Charles is breaking with royal tradition - is William now following in his footsteps?
King Charles's trip to Germany this week was his first state visit since becoming monarch and saw him address their Parliament on Thursday - making him the first British monarch to do so.
The visit was also notable for providing some further indication that his reign will be very different to that of his ever-popular late mother, Queen Elizabeth.
Where the late Queen strove to never get involved in politics and remain bound by her position of constitutional neutrality, Charles is showing himself to be willing to speak about some issues in a political manner.
Charles has already demonstrated in his first Christmas address and his message marking the one-year anniversary of the invasion Ukraine that he is both willing to touch on controversial topics and address geopolitics more aggressively than his mother was.
William, now stepping into Charles's shoes as Prince of Wales, has also shown this month a willingness to tackle topics that his grandmother would once have avoided
Charles's speech to the Bundestag
Charles has spoken at the German Parliament before, when he was Prince of Wales, but this was the first time a British monarch has ever addressed the Bundestag and he gave large portions of the speech in German.
This would normally be an example of the royals' so-called 'soft diplomacy', which is often cited as a major selling point of the Royal Family: that as politically neutral figures they are able to embark upon a type of diplomacy on the world stage while staying above the fray of international politics. The Queen notably gave a greeting in Irish at a state dinner in 2011, which was well received.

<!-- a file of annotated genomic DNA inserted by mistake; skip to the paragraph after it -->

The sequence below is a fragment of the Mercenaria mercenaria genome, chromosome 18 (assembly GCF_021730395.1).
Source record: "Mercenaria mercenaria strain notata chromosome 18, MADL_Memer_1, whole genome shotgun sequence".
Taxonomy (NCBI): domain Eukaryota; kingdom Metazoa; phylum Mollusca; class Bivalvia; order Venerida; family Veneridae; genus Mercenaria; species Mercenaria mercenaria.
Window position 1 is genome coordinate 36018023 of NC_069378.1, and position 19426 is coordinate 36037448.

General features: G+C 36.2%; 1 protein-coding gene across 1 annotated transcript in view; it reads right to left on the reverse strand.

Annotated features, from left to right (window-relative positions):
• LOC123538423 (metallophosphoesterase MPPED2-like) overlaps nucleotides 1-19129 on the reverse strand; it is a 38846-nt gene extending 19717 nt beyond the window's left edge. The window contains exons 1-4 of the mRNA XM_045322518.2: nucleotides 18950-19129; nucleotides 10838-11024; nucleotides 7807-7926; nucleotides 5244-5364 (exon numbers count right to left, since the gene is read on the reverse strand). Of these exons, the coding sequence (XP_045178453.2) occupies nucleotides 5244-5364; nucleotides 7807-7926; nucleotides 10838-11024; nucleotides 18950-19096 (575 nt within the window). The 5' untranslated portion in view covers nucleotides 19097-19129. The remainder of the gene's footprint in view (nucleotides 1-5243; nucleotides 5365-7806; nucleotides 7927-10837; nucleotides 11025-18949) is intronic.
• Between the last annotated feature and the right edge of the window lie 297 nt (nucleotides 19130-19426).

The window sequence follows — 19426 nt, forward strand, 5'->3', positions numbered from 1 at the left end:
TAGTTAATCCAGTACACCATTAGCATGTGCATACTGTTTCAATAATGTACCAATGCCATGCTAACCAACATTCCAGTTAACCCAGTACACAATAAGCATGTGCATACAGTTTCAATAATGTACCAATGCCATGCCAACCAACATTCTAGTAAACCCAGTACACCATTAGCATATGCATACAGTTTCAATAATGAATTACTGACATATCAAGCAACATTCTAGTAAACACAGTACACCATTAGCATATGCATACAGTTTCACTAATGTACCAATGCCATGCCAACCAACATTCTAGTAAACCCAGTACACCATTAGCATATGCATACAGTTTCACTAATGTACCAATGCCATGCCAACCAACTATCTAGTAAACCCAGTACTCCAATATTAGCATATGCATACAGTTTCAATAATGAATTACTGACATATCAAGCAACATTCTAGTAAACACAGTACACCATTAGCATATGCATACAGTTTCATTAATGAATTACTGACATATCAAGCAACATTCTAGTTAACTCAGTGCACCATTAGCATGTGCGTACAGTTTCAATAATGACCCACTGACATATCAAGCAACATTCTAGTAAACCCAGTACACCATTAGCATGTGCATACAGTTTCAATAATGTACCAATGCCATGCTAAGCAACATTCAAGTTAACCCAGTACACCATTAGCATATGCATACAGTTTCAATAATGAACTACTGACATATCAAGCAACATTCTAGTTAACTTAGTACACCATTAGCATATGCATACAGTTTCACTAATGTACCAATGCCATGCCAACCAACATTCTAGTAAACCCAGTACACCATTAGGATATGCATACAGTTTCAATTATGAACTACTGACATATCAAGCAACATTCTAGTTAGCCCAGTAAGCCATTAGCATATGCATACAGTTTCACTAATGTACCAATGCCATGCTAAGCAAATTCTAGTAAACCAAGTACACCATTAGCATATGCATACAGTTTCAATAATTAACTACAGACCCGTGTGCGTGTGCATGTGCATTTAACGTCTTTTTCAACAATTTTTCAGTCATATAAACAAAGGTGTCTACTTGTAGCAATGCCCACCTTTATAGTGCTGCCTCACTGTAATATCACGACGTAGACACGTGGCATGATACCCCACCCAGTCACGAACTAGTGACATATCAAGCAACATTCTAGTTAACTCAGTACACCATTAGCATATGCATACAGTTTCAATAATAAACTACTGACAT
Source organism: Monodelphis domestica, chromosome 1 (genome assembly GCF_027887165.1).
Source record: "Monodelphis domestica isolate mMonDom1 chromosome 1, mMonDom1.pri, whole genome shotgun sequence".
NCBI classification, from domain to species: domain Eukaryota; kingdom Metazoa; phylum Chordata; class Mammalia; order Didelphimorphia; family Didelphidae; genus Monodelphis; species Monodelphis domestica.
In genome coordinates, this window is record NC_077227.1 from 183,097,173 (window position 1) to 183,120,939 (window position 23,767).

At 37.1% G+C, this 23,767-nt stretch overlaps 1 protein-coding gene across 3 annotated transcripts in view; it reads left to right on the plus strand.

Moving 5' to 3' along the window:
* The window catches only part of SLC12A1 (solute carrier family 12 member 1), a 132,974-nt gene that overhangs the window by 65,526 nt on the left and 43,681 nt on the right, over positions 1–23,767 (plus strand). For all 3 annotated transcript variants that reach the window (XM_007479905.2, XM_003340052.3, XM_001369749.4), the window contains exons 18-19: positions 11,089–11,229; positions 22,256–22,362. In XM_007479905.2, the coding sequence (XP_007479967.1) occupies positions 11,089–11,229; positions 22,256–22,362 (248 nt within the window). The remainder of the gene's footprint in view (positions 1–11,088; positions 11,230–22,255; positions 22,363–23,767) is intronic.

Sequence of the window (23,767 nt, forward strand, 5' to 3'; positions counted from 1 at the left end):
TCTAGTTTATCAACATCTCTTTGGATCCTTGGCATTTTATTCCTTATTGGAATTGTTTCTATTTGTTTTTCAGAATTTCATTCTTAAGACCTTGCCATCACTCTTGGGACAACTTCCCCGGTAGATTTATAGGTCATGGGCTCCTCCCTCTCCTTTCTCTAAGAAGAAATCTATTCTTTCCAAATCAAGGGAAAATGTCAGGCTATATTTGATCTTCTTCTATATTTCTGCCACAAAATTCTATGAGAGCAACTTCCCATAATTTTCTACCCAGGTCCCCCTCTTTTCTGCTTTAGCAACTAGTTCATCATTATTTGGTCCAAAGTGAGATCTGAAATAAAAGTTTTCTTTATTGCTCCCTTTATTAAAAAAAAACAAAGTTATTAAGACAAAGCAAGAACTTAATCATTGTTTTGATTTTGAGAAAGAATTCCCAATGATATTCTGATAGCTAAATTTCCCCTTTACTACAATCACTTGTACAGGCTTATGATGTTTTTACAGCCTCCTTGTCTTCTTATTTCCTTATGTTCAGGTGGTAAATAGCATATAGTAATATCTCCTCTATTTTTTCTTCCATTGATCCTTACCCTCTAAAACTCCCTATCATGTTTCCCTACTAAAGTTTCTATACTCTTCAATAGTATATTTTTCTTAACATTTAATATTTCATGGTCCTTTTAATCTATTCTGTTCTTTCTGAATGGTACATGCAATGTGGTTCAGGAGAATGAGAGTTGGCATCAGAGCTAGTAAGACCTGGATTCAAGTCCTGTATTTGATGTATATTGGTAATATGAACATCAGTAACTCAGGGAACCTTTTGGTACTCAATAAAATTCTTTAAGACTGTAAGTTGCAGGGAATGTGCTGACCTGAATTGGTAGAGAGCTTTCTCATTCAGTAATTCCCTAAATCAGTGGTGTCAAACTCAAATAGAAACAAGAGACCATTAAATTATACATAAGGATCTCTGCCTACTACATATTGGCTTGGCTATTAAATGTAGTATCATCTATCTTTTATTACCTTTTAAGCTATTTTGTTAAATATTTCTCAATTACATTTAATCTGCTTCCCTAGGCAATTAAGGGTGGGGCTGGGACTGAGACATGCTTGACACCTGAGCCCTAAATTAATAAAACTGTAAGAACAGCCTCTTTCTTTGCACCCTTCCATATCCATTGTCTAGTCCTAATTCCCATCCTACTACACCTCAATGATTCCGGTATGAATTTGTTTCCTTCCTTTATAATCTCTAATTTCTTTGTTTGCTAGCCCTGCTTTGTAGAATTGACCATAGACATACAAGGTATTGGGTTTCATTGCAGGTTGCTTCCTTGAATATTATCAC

On the surface, Charles's speech seems like a strong example of this, and it was warmly received with a standing ovation by those in attendance.
Epic standing ovation for King Charles after the first address by a British monarch to a session of the German parliament (1 min 42 secs to be precise) pic.twitter.com/2a32r1fEjD
— Max Foster (@MaxFosterCNN) March 30, 2023
However, some of the contents of his speech broached topics more directly than we are used to seeing the monarch do — particularly relating to "the unprovoked invasion of Ukraine".
"Since I last spoke in this building the scourge of war is back in Europe. The unprovoked invasion of Ukraine has inflicted the most unimaginable suffering on so many innocent people. Countless lives have been destroyed; freedom and human dignity have been trampled in the most brutal way. The security of Europe has been threatened, together with our democratic values.
"The world has watched in horror - but we have not stood by. Even as we abhor the appalling scenes of destruction, we can take heart from our unity - in defence of Ukraine, of peace and freedom.
"Germany and the United Kingdom have shown vital leadership." The King said in German.
While there has been universal condemnation in the West of Putin's action, it is still an unusual break with tradition for the monarch to address it in such strong terms.